I booked my ticket the day before I travelled online through www.bahn.de. Simple to use, in English and German and providing timetables, crossovers onto buses, and so on. The prices offered generally come in two flavours: very early bookers (I’ve never been able to get one of these) and usual price. On some trains there’s a first class option as well. The thing is, the regular price is always available even if you book thirty minutes before travelling.

None of this “£20 two weeks before and £120 on the day” nonsense as we have in the UK. Experience tells me this results in a carriage full of reserved seats with three people occupying any of them when the train pulls out of London. Offices just pre-book all the cheap seats in case any of their staff need them. It’s cheaper than booking when they’re required.

So armed with all my details and a credit card, I forked out €32.90 for a 3-train/1-bus 3 1/2 hour journey from Bielefeld to Weeze Airport, the budget version of Dusseldorf. Compared to an early-booking UK train, this is marginally expensive but what you have to take into account is the reliability and swiftness of the journey. The only issue I had was that the ticket must be printed out, but as long as you’re prepared for this it’s fine. The printout even includes your detailed schedule right down to the platform numbers you arrive at and depart from.

Can you imagine booking three trains over a three-hour journey with as little as ten minutes to connect at each station in the UK? You’d be lucky to get from the first to the second without missing one. Here, no problem. The busier routes are serviced by double-decker carriages so there’s more chance of a seat, and they’re clean, tidy and much quieter than almost any train I’ve been on back home.

As you approach each station a tannoy announcement and an LED screen tells you where you’re about to arrive. No more leaning against the glass trying to read the platform sign that’s 20m away and at a slight angle.

The bus I caught from Melanie’s was dot on time. It dropped me in town exactly as scheduled so I had a chance to get lunch before I reached the station. The first train was bang on time and I settled down with Nelson De Mille’s Cathedral to read. Around 90 minutes later I hopped off to make my first connection. Referring to my printout meant I didn’t have to search departure boards for the platform number, just walking around. There I got chatting to an English squaddie off to visit some friends. He’s been stationed in Germany for quite some time and is thinking of settling in the south once he leaves the army. Good luck to him.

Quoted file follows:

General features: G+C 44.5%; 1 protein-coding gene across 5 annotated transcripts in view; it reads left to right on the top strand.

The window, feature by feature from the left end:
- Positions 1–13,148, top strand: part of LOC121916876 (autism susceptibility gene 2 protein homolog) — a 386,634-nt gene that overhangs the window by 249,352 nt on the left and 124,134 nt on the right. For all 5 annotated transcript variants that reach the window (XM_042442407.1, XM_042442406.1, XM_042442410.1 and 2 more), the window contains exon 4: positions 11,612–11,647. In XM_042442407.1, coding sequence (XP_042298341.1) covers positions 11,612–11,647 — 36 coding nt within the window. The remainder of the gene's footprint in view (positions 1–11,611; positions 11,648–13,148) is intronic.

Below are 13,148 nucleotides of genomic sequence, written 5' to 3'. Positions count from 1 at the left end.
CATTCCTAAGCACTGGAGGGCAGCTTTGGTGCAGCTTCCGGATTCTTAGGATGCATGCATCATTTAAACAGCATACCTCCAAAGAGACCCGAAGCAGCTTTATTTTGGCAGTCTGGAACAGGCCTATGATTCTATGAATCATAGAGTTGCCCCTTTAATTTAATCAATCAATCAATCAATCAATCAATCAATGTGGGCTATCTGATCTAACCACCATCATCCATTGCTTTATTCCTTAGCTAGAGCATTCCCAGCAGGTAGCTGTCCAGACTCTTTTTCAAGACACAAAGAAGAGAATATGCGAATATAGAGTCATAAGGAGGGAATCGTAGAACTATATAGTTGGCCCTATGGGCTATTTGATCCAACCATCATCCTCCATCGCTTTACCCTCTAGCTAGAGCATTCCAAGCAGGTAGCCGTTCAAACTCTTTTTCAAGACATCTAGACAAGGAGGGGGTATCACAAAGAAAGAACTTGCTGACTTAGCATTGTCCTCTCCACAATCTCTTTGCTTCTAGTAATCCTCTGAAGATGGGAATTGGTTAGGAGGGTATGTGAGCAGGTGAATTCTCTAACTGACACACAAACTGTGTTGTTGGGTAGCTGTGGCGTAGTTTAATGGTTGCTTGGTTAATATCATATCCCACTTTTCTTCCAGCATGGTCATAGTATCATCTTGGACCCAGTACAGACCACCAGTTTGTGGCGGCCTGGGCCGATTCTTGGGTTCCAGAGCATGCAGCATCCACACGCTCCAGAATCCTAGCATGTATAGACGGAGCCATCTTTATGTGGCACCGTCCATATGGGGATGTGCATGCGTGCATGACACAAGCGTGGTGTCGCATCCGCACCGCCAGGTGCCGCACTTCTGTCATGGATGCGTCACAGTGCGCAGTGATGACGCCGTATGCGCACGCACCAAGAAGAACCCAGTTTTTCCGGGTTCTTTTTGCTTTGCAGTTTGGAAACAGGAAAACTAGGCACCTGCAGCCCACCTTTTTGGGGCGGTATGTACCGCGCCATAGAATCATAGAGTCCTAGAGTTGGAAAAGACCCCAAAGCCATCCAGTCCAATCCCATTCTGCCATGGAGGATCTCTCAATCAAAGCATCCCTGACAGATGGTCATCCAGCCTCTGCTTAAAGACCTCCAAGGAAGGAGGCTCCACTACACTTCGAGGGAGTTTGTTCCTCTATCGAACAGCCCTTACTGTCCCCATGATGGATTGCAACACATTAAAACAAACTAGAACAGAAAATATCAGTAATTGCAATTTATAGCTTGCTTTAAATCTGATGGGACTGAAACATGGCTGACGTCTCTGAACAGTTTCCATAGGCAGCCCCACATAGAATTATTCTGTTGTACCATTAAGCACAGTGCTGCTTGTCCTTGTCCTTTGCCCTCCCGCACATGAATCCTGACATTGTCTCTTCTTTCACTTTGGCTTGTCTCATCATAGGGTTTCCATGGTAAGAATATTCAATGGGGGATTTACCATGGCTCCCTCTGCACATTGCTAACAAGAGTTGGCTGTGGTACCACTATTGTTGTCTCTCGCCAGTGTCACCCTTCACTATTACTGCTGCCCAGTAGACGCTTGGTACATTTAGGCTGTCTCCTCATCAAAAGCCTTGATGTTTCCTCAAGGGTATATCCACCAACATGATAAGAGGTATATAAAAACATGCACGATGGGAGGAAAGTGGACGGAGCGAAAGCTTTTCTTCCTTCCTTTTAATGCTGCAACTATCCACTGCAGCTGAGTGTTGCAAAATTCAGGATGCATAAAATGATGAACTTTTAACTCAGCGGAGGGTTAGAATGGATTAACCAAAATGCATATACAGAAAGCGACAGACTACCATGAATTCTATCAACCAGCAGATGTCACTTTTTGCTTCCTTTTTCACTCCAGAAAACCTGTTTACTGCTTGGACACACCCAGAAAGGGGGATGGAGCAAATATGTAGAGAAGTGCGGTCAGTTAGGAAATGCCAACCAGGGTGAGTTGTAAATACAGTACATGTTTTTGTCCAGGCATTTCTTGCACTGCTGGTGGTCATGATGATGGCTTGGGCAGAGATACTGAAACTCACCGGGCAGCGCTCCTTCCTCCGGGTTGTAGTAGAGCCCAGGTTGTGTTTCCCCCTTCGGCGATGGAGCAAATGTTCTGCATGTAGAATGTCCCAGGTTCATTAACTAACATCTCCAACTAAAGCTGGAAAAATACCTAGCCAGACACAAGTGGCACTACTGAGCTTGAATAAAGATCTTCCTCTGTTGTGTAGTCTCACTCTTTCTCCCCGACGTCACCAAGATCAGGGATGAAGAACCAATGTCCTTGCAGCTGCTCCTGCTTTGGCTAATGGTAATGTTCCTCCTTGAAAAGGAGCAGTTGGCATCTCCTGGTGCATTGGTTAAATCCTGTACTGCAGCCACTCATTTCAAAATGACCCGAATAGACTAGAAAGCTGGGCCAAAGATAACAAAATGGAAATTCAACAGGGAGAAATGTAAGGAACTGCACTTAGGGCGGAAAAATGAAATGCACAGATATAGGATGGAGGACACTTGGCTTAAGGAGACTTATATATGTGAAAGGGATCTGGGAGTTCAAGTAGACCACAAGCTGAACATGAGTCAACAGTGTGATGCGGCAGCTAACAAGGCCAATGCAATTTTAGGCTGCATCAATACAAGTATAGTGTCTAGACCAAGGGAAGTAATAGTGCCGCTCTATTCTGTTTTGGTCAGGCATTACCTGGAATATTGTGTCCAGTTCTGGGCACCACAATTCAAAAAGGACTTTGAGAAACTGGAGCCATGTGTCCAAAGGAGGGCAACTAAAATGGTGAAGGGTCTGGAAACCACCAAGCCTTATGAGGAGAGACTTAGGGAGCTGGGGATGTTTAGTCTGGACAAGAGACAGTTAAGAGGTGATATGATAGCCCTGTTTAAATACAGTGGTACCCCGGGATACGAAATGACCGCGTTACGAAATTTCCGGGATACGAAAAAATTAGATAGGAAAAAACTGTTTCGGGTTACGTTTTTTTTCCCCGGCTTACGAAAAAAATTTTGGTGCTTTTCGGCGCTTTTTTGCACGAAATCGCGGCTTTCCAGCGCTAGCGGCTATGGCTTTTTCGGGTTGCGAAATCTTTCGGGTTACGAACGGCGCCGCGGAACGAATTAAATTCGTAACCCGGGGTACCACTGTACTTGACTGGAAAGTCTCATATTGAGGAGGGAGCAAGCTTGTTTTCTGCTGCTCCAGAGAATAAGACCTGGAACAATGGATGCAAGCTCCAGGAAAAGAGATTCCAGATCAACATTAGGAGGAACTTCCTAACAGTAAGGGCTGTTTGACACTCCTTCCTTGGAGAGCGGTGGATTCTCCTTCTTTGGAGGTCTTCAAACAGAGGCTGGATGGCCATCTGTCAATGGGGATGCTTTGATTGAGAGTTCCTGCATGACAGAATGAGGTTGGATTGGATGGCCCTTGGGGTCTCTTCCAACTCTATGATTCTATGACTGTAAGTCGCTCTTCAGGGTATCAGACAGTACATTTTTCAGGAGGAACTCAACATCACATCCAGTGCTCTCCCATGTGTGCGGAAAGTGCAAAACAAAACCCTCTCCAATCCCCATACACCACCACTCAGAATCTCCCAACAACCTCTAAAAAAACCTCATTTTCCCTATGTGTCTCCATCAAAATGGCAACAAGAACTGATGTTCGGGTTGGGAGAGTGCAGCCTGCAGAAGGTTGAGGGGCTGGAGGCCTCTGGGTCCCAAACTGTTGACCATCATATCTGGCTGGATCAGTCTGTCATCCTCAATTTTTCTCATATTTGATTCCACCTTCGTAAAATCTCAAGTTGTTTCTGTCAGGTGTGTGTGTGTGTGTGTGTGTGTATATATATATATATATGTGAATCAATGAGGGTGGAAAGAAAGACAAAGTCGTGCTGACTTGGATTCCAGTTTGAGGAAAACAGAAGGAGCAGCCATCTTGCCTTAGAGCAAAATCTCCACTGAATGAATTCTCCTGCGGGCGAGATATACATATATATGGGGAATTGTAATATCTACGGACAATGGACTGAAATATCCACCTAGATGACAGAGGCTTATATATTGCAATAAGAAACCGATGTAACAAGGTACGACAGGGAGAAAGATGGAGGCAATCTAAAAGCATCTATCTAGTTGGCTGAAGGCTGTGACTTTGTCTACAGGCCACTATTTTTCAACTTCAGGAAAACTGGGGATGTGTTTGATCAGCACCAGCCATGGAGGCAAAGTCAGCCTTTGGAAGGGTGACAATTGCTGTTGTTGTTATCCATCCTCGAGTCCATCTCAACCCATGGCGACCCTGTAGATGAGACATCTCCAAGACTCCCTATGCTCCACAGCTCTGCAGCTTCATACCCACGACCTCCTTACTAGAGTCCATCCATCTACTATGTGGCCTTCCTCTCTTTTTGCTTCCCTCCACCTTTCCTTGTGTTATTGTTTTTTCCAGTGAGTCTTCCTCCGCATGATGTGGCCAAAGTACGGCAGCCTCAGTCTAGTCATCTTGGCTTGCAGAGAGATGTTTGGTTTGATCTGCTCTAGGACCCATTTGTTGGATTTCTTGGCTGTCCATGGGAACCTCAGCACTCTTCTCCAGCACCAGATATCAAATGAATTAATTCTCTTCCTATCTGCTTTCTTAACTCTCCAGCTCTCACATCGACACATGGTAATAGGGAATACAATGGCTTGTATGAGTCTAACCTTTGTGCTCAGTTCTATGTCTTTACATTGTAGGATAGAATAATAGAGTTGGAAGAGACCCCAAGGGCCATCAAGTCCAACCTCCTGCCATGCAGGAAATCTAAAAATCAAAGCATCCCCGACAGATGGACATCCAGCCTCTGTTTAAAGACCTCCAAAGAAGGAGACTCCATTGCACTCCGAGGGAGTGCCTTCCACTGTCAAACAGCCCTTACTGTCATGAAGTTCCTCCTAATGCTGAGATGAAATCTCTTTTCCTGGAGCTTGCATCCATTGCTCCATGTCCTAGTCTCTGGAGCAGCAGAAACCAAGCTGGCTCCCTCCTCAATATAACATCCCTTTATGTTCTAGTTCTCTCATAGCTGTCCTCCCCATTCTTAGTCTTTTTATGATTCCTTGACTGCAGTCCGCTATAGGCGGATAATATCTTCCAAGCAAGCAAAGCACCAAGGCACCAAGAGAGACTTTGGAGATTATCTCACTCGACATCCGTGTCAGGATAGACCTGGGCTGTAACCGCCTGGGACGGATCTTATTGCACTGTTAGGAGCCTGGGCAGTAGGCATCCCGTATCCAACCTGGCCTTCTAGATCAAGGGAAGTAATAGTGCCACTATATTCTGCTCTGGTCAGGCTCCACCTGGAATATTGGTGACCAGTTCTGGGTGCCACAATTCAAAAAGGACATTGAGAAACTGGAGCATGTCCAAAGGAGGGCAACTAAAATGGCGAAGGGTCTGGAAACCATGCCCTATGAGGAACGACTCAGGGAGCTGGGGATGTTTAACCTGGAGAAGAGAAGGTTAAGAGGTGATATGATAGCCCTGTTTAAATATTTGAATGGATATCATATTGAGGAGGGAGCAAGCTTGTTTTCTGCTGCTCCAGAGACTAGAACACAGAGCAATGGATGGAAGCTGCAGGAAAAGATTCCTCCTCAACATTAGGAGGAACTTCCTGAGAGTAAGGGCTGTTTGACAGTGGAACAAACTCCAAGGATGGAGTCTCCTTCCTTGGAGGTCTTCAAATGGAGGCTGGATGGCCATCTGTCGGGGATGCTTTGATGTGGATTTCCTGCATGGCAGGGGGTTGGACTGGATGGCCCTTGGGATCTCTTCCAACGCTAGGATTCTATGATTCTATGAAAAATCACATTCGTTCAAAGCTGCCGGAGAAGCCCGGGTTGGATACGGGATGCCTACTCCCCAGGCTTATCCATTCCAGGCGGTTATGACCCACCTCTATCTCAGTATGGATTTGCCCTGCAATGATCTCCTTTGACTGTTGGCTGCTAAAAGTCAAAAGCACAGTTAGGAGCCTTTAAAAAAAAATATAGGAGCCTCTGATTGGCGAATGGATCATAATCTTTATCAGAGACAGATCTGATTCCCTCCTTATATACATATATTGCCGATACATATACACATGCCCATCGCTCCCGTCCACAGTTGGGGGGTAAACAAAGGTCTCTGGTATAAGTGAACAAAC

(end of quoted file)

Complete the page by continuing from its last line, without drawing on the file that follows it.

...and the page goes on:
Of course, the train was on time though a little crowded. Twenty minutes later I arrived at stop two, changed to the (on-time) third train and shortly after hopped off at Weeze station. A 100m walk got me to the airport shuttle – price included in my ticket – and exactly as scheduled on the piece of paper I had in my hand, arrived at the airport.

Good grief.

We’ve had private and public rail services. We’ve had bidding wars. We’ve fined companies for being crap and thrown money at repairs and upgrades. Yet all we have to do is look a few hundred miles away and virtually every country in Europe puts us to shame. Even the Romanian trains were more reliable than ours, including the so-called “Gypsy” service.

Anyway, I’m safely ensconced at Weeze Airport awaiting my flight to London. I’m about to spend virtually every cent I have on a sausage roll and an orange juice so that I don’t have to withdraw any more cash. As far as dinky airports go, it’s nice enough. Plain, but shiny and clean. Nothing to do, no free wi-fi (not a surprise), and one overpriced bar/cafe but I’m only here for an hour before my flight is called.

Three hours from now I’ll be cursing the immigration staff at Stansted again…


I wasn’t. Breezed through due to the flight landing early so we didn’t clash with the larger flight that followed on behind us. Even the luggage dropped off the carousel in record time. I got to the bus stop for my easybus half an hour early and was allowed onto the bus before the one I had booked. Nobody checked my ticket (bah – £7.50 wasted) and the driver shot down the M11 and through London like a bat out of Hell.

The ninety minute scheduled journey took a shade over an hour and I tumbled onto first the Victoria and then the Northern Line down to Liam’s place in darkest Croydon. I was met by my host at the Underground station and we headed for the most important building in the area – Liam’s local real ale pub. We sank a couple of pints and a devoured two bags of salt and vinegar crisps. The things you miss when you’re away from home.